Beyond civility: From public engagement to problem solving

4 02 2011

The National League of Cities (NLC) recently released a 10-page “Civility Guide” as an “action guide for city leaders.” Thanks to the blog at for highlighting this new publication. It provides practical and thoughtful tips along with quotes from representative local government leaders and examples of the seven principles they put forward.

NLC Executive Director Donald J. Borut wrote, The  following action guide draws on NLC’s continuing work on this topic to present cities and city leaders with ideas and a framework for action to promote democratic governance. As NLC defines it, democratic governance is “the art of governing a community in participatory, deliberative, inclusive and collaborative ways.” This isn’t easy work, but it is essential to the effective functioning of our cities and our society.

The publication is succinct and easy to follow. For P2 practitioners, there is nothing stunningly new in its content, but it is refreshing to hear proponents for meaningful public participation coming from within local government.

One of the most striking statements in the document was acknowledgement that city officials, staff and citizens need training and/or some kind of better understanding of effective public engagement. In a 2010 NLC survey, about half of all city officials and top staff surveyed said that neither they nor their constituents have the skills and experience needed to carry out effective public engagement. To me, this is a call to action for P2 folks to rise to the challenge of equipping our clients and communities! I am convinced that once someone has experienced “effective public engagement” – meaning, that citizens feel heard or decision-makers feel they have a better outcome because of public input – people become believers in and advocates for meaningful public processes.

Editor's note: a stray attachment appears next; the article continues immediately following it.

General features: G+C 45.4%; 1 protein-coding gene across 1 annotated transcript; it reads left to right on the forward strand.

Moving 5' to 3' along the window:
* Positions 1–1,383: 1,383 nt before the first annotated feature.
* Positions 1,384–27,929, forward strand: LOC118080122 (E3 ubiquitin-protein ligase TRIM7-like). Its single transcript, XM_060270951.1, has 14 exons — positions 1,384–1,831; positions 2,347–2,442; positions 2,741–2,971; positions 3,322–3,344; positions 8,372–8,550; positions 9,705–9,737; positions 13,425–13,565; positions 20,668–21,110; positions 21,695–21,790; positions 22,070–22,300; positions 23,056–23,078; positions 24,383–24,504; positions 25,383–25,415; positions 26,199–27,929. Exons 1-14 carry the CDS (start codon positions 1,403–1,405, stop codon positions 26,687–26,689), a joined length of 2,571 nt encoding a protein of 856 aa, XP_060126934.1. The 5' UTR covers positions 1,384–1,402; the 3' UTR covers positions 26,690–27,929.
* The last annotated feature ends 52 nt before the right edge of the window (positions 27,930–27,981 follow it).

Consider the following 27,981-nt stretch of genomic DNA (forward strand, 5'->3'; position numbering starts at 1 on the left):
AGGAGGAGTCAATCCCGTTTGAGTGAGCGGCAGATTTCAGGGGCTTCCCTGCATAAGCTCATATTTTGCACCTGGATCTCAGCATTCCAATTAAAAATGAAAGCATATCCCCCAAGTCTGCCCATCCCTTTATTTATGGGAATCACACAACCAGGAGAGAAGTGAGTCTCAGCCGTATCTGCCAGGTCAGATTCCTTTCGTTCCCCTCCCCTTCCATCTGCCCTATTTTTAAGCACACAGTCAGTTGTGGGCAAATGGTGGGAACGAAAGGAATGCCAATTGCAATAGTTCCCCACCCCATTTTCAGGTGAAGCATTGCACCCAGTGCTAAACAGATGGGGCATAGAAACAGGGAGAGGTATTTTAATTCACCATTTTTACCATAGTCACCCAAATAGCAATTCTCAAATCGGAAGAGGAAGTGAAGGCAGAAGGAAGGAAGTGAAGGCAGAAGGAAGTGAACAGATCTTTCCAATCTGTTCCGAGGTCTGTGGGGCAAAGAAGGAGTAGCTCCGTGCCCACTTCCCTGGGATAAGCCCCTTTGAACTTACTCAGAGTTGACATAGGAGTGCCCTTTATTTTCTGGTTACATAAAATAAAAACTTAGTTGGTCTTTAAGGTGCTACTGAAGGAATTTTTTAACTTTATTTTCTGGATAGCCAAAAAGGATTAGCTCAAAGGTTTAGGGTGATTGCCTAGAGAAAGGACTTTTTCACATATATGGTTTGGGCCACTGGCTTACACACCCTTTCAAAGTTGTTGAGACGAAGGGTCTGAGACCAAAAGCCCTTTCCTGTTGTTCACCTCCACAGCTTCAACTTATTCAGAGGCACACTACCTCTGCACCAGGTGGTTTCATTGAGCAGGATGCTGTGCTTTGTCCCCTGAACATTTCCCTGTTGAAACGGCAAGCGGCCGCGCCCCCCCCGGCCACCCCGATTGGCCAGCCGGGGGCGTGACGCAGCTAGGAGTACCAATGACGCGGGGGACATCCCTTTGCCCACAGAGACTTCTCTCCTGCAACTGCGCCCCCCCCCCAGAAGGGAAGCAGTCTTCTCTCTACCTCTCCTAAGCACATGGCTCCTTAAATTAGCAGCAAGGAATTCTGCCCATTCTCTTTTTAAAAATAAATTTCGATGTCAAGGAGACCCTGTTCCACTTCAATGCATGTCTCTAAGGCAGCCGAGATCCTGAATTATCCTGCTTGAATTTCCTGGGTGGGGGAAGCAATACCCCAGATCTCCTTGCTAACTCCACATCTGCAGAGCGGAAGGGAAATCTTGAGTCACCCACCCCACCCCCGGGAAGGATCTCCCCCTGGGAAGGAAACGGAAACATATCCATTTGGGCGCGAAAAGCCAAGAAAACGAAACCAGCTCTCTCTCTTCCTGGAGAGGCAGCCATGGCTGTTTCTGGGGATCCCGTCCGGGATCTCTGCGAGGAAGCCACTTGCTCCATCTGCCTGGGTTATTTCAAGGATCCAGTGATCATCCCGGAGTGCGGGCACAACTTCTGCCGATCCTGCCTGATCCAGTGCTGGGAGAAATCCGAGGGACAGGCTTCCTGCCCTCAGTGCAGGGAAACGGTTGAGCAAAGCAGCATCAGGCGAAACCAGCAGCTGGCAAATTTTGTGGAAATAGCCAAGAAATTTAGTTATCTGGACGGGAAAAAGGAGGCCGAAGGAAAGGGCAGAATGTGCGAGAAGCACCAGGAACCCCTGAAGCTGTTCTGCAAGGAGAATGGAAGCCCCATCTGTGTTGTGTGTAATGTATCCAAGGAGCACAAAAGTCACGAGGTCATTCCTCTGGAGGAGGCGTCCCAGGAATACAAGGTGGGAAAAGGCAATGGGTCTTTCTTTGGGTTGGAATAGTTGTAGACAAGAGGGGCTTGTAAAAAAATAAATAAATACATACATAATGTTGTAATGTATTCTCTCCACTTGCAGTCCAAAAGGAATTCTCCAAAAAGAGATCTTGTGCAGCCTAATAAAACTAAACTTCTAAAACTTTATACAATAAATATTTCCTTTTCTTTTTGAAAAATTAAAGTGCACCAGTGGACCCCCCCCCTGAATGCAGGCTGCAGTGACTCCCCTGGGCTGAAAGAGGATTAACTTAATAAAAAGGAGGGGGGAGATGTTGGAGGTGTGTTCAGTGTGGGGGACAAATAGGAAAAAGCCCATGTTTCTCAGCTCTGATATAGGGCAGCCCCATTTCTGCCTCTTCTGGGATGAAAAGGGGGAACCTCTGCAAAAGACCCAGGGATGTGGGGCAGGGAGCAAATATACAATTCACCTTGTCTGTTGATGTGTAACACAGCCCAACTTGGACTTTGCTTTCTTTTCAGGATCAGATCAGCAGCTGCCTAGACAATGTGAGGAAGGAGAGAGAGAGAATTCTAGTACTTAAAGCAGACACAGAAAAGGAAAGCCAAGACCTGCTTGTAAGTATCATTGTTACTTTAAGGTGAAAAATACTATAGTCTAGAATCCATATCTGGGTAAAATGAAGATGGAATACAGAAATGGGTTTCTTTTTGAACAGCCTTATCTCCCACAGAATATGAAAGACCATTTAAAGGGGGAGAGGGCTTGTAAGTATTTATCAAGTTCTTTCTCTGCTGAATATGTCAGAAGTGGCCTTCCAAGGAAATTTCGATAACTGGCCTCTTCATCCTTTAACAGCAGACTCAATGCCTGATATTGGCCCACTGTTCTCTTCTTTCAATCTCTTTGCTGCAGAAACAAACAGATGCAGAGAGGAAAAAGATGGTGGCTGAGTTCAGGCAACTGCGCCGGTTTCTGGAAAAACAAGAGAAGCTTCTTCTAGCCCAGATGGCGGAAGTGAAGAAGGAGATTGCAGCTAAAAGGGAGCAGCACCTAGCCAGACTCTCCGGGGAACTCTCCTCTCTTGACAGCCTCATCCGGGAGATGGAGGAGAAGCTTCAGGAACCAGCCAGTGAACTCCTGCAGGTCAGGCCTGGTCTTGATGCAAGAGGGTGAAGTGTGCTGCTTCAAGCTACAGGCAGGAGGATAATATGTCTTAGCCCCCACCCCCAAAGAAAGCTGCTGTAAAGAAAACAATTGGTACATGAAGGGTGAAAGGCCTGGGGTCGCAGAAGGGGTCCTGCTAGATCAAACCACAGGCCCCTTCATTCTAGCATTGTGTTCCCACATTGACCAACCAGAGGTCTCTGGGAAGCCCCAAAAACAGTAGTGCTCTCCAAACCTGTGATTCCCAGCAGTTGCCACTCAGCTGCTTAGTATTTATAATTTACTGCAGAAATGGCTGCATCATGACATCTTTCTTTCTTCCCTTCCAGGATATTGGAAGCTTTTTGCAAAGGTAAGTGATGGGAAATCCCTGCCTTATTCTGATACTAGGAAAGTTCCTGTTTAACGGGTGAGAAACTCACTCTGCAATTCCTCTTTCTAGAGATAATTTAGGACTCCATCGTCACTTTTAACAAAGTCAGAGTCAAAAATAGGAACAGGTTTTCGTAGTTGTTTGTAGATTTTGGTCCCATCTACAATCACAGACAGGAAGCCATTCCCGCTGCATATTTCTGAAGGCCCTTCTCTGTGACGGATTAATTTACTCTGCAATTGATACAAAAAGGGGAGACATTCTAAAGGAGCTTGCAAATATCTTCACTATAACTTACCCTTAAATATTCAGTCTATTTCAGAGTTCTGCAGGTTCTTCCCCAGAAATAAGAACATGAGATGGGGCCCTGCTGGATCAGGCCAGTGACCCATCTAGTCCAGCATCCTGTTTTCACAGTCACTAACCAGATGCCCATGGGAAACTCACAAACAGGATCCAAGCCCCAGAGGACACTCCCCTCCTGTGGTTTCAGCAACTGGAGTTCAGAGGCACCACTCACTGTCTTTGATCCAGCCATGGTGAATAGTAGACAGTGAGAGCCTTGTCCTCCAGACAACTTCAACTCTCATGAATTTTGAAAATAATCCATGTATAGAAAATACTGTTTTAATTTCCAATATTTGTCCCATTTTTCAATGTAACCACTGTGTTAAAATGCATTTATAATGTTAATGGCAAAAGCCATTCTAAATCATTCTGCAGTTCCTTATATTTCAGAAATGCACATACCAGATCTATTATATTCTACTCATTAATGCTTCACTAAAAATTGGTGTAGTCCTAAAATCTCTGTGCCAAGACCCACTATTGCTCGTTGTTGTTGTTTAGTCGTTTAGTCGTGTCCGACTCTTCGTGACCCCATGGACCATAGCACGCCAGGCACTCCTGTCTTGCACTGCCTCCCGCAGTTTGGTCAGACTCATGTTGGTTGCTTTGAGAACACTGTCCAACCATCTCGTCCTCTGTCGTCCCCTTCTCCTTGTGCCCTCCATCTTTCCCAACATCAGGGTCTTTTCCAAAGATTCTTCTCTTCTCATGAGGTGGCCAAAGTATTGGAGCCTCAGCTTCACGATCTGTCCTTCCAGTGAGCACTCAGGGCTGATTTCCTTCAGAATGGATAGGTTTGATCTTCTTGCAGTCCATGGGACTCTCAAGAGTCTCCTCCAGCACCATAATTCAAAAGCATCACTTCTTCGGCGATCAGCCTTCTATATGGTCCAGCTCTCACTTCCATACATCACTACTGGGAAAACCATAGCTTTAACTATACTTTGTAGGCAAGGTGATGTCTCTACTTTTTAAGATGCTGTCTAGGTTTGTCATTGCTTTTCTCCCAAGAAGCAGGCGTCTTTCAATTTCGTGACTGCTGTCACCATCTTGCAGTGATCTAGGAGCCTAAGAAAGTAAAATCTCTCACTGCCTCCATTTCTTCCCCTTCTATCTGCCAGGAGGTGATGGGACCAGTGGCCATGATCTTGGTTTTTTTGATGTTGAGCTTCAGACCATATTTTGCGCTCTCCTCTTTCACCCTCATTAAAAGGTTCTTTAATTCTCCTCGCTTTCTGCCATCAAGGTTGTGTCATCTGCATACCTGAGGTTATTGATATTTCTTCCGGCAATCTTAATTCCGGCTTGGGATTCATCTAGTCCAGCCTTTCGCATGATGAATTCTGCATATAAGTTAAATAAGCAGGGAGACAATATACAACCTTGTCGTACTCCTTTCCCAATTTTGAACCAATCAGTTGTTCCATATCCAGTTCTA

I encourage you to check out this guide and share your thoughts on what is most compelling to you.